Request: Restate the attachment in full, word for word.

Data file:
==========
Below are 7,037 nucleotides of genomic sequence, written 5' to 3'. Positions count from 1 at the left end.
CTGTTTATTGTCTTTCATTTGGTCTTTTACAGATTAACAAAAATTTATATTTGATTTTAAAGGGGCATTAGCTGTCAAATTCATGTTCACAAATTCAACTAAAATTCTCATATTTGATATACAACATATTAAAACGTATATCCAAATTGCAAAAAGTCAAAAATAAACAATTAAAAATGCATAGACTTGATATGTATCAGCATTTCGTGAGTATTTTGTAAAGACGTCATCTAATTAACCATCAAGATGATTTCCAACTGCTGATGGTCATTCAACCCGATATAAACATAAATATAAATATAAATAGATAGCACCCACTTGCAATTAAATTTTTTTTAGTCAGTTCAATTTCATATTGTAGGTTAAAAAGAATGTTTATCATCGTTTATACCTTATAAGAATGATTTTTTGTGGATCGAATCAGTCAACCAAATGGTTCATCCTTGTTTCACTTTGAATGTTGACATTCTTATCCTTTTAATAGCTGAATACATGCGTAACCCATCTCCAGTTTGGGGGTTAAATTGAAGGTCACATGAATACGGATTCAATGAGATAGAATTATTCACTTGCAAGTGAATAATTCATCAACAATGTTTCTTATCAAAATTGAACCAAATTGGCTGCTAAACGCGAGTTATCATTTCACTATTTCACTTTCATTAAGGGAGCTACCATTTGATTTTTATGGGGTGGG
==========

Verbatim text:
Below are 7,037 nucleotides of genomic sequence, written 5' to 3'. Positions count from 1 at the left end.
CTGTTTATTGTCTTTCATTTGGTCTTTTACAGATTAACAAAAATTTATATTTGATTTTAAAGGGGCATTAGCTGTCAAATTCATGTTCACAAATTCAACTAAAATTCTCATATTTGATATACAACATATTAAAACGTATATCCAAATTGCAAAAAGTCAAAAATAAACAATTAAAAATGCATAGACTTGATATGTATCAGCATTTCGTGAGTATTTTGTAAAGACGTCATCTAATTAACCATCAAGATGATTTCCAACTGCTGATGGTCATTCAACCCGATATAAACATAAATATAAATATAAATAGATAGCACCCACTTGCAATTAAATTTTTTTTAGTCAGTTCAATTTCATATTGTAGGTTAAAAAGAATGTTTATCATCGTTTATACCTTATAAGAATGATTTTTTGTGGATCGAATCAGTCAACCAAATGGTTCATCCTTGTTTCACTTTGAATGTTGACATTCTTATCCTTTTAATAGCTGAATACATGCGTAACCCATCTCCAGTTTGGGGGTTAAATTGAAGGTCACATGAATACGGATTCAATGAGATAGAATTATTCACTTGCAAGTGAATAATTCATCAACAATGTTTCTTATCAAAATTGAACCAAATTGGCTGCTAAACGCGAGTTATCATTTCACTATTTCACTTTCATTAAGGGAGCTACCATTTGATTTTTATGGGGTGGG